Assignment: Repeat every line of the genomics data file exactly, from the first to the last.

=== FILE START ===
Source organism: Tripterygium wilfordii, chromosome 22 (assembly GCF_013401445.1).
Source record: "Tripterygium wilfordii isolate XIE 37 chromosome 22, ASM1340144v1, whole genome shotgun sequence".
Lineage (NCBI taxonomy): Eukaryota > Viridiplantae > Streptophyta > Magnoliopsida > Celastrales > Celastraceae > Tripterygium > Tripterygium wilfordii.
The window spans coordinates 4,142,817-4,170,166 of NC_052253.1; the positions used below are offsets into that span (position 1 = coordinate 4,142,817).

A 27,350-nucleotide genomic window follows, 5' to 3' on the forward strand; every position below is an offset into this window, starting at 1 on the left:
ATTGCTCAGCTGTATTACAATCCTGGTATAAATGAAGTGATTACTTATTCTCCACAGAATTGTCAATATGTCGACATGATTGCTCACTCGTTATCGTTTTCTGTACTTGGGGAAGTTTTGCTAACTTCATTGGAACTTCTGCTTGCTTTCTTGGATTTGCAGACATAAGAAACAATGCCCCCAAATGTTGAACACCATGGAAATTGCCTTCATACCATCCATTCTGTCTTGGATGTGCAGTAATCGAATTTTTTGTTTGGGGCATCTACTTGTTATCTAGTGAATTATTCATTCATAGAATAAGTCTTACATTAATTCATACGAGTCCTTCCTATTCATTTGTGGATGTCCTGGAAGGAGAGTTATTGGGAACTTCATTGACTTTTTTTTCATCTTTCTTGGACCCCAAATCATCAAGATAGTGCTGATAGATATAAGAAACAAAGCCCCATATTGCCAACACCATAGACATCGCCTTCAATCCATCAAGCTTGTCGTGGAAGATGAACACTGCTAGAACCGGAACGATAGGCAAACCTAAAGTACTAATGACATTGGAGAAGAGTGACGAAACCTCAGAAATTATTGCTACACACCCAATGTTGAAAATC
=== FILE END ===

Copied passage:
Source organism: Tripterygium wilfordii, chromosome 22 (assembly GCF_013401445.1).
Source record: "Tripterygium wilfordii isolate XIE 37 chromosome 22, ASM1340144v1, whole genome shotgun sequence".
Lineage (NCBI taxonomy): Eukaryota > Viridiplantae > Streptophyta > Magnoliopsida > Celastrales > Celastraceae > Tripterygium > Tripterygium wilfordii.
The window spans coordinates 4,142,817-4,170,166 of NC_052253.1; the positions used below are offsets into that span (position 1 = coordinate 4,142,817).

A 27,350-nucleotide genomic window follows, 5' to 3' on the forward strand; every position below is an offset into this window, starting at 1 on the left:
ATTGCTCAGCTGTATTACAATCCTGGTATAAATGAAGTGATTACTTATTCTCCACAGAATTGTCAATATGTCGACATGATTGCTCACTCGTTATCGTTTTCTGTACTTGGGGAAGTTTTGCTAACTTCATTGGAACTTCTGCTTGCTTTCTTGGATTTGCAGACATAAGAAACAATGCCCCCAAATGTTGAACACCATGGAAATTGCCTTCATACCATCCATTCTGTCTTGGATGTGCAGTAATCGAATTTTTTGTTTGGGGCATCTACTTGTTATCTAGTGAATTATTCATTCATAGAATAAGTCTTACATTAATTCATACGAGTCCTTCCTATTCATTTGTGGATGTCCTGGAAGGAGAGTTATTGGGAACTTCATTGACTTTTTTTTCATCTTTCTTGGACCCCAAATCATCAAGATAGTGCTGATAGATATAAGAAACAAAGCCCCATATTGCCAACACCATAGACATCGCCTTCAATCCATCAAGCTTGTCGTGGAAGATGAACACTGCTAGAACCGGAACGATAGGCAAACCTAAAGTACTAATGACATTGGAGAAGAGTGACGAAACCTCAGAAATTATTGCTACACACCCAATGTTGAAAATC